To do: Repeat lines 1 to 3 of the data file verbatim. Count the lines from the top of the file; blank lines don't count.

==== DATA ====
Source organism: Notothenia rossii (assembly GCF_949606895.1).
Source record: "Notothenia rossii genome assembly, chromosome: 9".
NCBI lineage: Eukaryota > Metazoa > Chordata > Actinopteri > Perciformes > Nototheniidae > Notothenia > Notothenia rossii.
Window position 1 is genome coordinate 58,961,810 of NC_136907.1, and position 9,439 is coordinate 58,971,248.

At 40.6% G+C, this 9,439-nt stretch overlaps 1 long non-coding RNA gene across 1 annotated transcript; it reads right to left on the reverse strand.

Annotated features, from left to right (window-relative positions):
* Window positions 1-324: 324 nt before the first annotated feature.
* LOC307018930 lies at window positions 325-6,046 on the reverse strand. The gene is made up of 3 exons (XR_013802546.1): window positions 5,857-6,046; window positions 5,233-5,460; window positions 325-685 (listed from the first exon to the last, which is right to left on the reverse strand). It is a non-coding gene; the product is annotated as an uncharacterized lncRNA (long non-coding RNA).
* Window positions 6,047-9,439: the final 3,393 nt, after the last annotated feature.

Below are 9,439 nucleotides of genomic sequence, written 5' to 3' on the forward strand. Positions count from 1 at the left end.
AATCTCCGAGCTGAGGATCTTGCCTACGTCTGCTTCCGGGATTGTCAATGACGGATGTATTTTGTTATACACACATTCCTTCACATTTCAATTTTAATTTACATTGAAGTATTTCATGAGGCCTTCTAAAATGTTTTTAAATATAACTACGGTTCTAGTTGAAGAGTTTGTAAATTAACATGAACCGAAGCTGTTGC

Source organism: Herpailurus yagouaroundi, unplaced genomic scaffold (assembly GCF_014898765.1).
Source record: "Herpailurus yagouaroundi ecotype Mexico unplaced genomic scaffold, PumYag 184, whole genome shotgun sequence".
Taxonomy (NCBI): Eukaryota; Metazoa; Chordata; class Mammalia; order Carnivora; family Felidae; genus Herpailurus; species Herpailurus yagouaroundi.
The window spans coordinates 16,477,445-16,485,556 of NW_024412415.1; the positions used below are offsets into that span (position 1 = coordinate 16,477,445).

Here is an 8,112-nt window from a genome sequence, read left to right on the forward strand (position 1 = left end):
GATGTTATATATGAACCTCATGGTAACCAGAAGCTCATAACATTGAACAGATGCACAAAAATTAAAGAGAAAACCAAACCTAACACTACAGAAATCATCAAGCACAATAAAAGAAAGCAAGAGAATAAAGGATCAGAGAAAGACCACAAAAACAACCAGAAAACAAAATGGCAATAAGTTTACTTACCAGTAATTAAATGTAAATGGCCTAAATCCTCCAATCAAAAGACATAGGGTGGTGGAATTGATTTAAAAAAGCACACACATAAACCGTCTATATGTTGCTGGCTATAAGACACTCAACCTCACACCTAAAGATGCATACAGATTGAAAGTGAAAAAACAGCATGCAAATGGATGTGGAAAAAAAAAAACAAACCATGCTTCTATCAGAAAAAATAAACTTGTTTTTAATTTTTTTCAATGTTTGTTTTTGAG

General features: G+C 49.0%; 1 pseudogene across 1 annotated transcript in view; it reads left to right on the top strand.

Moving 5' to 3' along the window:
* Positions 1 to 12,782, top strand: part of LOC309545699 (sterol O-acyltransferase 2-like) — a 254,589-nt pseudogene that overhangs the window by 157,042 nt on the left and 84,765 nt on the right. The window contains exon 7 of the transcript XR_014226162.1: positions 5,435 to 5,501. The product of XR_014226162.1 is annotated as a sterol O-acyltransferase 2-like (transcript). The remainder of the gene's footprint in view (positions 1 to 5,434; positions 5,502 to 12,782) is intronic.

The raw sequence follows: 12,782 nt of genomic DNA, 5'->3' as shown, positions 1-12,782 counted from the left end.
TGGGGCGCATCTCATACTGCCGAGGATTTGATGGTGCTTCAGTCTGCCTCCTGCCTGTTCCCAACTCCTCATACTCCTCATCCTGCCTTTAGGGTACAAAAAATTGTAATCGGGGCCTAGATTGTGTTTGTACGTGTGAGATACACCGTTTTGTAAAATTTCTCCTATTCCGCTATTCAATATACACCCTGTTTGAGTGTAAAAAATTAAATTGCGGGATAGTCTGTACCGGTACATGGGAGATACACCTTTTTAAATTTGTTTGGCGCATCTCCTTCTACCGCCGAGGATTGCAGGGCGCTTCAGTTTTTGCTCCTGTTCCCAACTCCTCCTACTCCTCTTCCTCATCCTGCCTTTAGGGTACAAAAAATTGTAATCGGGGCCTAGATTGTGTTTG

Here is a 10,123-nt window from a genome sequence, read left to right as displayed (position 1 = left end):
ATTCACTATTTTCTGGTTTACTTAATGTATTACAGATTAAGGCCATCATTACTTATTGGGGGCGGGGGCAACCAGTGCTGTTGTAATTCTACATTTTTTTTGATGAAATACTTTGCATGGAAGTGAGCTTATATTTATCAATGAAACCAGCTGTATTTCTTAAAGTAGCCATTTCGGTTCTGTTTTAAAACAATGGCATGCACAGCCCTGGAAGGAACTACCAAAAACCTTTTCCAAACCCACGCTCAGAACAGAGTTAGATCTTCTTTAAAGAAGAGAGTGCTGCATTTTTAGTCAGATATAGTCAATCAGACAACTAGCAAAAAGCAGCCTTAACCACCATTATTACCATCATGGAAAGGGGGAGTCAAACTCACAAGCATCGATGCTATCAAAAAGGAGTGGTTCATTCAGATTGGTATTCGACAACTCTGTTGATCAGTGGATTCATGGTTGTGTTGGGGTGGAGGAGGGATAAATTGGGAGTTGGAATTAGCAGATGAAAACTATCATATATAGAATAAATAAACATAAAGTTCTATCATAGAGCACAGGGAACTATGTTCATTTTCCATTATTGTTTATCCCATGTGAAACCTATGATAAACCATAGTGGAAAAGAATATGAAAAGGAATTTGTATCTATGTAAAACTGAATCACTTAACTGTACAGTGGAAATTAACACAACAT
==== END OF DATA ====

Source organism: Notothenia rossii (assembly GCF_949606895.1).
Source record: "Notothenia rossii genome assembly, chromosome: 9".
NCBI lineage: Eukaryota > Metazoa > Chordata > Actinopteri > Perciformes > Nototheniidae > Notothenia > Notothenia rossii.